Thursday, October 22, 2009
Honoka'a Boy, the Movie
We're going to see the movie, Honoka'a Boy today at the Hawaii Film Festival. We've actually already seen the video because our wonderful Tokyo friend mailed it to us knowing we were waiting to see it. Would you believe the day before the DVD arrived, we bought non refundable tickets on line to see the movie at the (HFF) Hawaii Film Festival?
My mother had already read and translated the Japanese language book for us chapter by chapter. She told us how the book emphasized the beauty and loving community of Honoka'a, Art's hometown.
The two central characters (based on real life experiences) are Leo, a Japanese student who goes to Honoka'a to recover from a bruised heart and Bea (a kind, older lady) who takes pity on him. The whole book focuses on the beauty of this small country town and is a journal of the epicurean delights Bea prepared for him.
Art and I couldn't wait to watch the film in the theater. We plunked ourselves down and watched the DVD figuring if we read the subtitles ahead of time we could just enjoy the beauty of the movie at the large screen theater.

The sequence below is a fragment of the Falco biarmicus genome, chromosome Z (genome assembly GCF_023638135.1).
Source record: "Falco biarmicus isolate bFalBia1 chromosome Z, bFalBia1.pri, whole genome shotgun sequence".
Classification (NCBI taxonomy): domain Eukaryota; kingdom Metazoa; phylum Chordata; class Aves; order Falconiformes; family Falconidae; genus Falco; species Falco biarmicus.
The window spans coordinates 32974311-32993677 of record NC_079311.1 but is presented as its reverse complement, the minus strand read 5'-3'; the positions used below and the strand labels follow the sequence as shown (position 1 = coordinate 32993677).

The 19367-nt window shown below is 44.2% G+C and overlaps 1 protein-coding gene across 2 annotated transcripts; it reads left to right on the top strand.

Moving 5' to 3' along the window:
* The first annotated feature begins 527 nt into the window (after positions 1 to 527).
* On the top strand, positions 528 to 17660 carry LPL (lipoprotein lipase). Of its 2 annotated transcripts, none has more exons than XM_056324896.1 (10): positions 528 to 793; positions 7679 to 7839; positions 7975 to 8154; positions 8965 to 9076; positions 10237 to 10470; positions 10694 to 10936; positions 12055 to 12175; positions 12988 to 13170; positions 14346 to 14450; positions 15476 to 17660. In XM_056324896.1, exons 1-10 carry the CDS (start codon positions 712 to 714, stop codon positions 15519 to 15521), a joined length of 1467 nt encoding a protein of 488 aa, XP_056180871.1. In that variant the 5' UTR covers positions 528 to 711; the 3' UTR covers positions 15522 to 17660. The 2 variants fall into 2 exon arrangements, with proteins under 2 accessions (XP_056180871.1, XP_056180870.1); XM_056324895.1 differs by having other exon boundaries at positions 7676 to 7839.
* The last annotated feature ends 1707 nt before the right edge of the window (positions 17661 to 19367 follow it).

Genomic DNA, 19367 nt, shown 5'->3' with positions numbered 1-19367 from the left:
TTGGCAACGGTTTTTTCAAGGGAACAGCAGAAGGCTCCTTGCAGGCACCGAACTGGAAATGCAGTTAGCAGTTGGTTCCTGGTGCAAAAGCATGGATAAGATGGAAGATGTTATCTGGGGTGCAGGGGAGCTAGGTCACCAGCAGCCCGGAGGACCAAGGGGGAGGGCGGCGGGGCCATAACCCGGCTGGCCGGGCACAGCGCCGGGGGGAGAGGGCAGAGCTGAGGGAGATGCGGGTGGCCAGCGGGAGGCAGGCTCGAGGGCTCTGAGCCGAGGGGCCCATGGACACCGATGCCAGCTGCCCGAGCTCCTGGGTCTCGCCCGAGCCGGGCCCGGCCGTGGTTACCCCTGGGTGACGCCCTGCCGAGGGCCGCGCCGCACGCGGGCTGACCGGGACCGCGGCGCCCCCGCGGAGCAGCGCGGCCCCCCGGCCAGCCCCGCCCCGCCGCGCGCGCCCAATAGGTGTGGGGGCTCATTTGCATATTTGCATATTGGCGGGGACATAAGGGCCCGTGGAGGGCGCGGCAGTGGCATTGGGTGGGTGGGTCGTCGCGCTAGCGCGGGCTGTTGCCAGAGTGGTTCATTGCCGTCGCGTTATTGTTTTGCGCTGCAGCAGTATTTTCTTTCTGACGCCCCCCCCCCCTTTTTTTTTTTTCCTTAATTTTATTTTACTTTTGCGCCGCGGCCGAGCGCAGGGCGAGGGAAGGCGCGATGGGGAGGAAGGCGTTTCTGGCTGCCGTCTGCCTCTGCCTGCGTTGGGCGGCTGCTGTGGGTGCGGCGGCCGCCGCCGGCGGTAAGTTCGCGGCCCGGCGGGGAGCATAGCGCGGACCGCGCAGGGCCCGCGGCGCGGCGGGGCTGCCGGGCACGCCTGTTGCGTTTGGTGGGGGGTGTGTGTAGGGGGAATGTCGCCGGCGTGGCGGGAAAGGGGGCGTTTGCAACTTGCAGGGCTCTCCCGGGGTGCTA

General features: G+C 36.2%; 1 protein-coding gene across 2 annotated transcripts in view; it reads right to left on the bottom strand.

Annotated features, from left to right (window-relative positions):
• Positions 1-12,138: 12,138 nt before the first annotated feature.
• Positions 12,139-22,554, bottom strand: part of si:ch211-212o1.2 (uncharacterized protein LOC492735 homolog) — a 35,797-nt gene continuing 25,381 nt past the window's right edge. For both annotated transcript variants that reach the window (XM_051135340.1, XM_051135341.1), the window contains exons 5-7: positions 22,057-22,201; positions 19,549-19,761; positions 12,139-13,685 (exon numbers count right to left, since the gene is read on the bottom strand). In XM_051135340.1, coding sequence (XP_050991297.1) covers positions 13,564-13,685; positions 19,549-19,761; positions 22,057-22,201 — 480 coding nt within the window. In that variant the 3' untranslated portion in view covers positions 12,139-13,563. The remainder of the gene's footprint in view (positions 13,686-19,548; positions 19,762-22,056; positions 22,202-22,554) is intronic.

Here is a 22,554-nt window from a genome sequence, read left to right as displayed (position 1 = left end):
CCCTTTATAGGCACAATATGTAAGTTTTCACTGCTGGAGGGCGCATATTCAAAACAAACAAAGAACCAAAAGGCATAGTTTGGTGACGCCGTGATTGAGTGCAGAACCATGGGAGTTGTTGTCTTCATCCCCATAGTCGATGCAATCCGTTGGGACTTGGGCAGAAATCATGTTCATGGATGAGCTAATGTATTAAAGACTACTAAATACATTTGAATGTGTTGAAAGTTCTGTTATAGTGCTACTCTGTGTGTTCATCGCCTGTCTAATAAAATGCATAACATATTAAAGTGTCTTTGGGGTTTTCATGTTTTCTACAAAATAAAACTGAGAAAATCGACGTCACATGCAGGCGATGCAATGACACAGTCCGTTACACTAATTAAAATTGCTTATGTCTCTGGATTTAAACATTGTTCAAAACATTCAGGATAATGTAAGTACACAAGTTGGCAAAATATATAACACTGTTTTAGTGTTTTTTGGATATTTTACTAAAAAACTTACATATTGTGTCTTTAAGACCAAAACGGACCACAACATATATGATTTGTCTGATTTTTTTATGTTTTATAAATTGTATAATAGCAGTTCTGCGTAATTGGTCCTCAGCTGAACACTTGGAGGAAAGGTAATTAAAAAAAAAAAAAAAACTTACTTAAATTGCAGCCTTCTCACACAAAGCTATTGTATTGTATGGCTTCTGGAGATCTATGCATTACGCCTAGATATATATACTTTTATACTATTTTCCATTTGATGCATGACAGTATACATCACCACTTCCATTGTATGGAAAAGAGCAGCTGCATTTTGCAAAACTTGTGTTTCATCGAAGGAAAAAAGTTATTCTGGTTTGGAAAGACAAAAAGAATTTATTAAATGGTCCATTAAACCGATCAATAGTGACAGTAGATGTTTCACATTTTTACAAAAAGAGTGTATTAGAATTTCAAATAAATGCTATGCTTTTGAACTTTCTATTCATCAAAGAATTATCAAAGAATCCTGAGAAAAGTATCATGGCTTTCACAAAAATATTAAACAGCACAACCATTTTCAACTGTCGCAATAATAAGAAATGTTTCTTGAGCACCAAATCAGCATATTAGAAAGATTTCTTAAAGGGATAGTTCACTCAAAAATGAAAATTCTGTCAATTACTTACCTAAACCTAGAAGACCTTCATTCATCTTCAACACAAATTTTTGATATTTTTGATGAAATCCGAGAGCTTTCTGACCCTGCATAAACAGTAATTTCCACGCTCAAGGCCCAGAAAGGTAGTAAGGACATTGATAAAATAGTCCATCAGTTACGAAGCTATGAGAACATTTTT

What a surprise! A shock?
The movie moves very slowly. Perhaps the director wanted to show the slow moving pace of a Hawaiian country town. They infer that Honoka'a is known for moonbows. Hunh? Since when? An amazing array of characters speak fluent Japanese. OK... this is a Japanese movie, I understand that. But puhleeease.
But the worst insult for us is the way Bea is portrayed. They incorrectly spelled her name Bee in the subtitles. Bea is the mother of Art's childhood classmate and good friend. We felt she was pictured as a rather foolish, eccentric lady attracted to this young student. We sat through the movie upset at what the director had done and what Leo (the author) had allowed. Bea had been kind and generous to him during his stay in Honoka'a and this is how she has been repaid.
A few other people have seen the movie and felt it was touching and beautiful. Perhaps the problem in all this is that Art knew the real Bea and is extra sensitive to her legacy. Perhaps I am just reacting to his feeling of dismay. I don't know. I'll be interested to hear what my mother thinks when we take her to see the movie today.